Funnybook Babylon

May 31, 2008

(UPDATED) Wow, Kelley Puckett’s Supergirl is going — wha??

Filed under: Blurbs — David Uzumeri @ 6:54 pm
Supergirl #30 - Will Pfeifer & Ron Randall

Supergirl #30 – Will Pfeifer & Ron Randall

DC, I know you’re not all about this “informing readers” thing, what with Dark Side Club crossover banners appearing out of nowhere without a checklist and your love of last-minute artist changes. But when you straight-up change the whole story, usually you have the courtesy of letting us know it’s going to be a completely different creative team, but apparently not anymore.

Is this a fill-in one shot, and if so, why not tell us? And if this is a new creative team, I mean, you’ve solicited for a while out, why not tell us *that*? This is just lame, guys.

UPDATE: The “Next Issue” blurb for Supergirl #31 is the original solicitation for #30, so Puckett doesn’t seem to be going anywhere. Phew. Still, guys, a little warning.

May 29, 2008

Final Crisis #1 – “D.O.A.: The God of War”

Filed under: Articles — Tags: , , , , , — David Uzumeri @ 5:06 pm

Well, it’s finally here. This took a bit longer than I expected to get up, frankly because there was just a Hell of a lot more to digest in this issue than I expected. I’ve gone through this page by page trying to bring up all the stuff I’m seeing below the surface, and hopefully clarify a lot of the more confusing points for newer readers/people not masochistic enough to read Countdown.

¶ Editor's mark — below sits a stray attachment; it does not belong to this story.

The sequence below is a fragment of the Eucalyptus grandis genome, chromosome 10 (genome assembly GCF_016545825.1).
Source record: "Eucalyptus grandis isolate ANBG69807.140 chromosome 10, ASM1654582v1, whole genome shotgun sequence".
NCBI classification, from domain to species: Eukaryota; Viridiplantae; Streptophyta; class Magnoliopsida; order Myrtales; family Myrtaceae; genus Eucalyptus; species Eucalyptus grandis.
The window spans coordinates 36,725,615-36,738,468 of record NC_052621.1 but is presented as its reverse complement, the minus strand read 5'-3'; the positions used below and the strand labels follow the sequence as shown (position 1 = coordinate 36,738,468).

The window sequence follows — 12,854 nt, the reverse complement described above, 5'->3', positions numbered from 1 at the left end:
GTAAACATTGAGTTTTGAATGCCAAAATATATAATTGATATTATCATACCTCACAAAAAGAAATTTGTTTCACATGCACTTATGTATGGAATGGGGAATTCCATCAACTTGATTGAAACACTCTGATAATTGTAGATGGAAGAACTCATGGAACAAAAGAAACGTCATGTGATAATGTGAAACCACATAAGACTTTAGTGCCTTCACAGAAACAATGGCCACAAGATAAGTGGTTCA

Without further ado.

NOTE: For an alternate take, Douglas Wolk has his annotations up – you probably know him from Reading Comics and the 52 Pick-Up blog, so check it out; he catches stuff I didn’t.

Pg. 1 – Establishing shot, as Anthro faces the reader from Metron’s perspective. While Anthro is holding his weapon in a defensive stance, clearly confused, he distinguishes himself in doing so from the animals, lesser beings fleeing this harbinger of knowledge.

Pgs. 2 and 3 – That first shot of Anthro and Metron from the original Christmas 2007 Didio interview, now colorized by Alex Sinclair. Metron, in what I presume is his new look due to the color scheme change, is wearing the same pattern on his outfit (this circuit pattern is important) and riding a slightly modified Mobius chair from Kirby’s original design. And, of course, he’s a smooth silver and enamel white – which implies that this is Metron in his Fifth World form, traveling back in time. Or maybe it isn’t, since the examples in the Sketchbook had Metron with the New Gods symbol on his chest – which seems odd, since the other pattern plays a part later. We’ll see.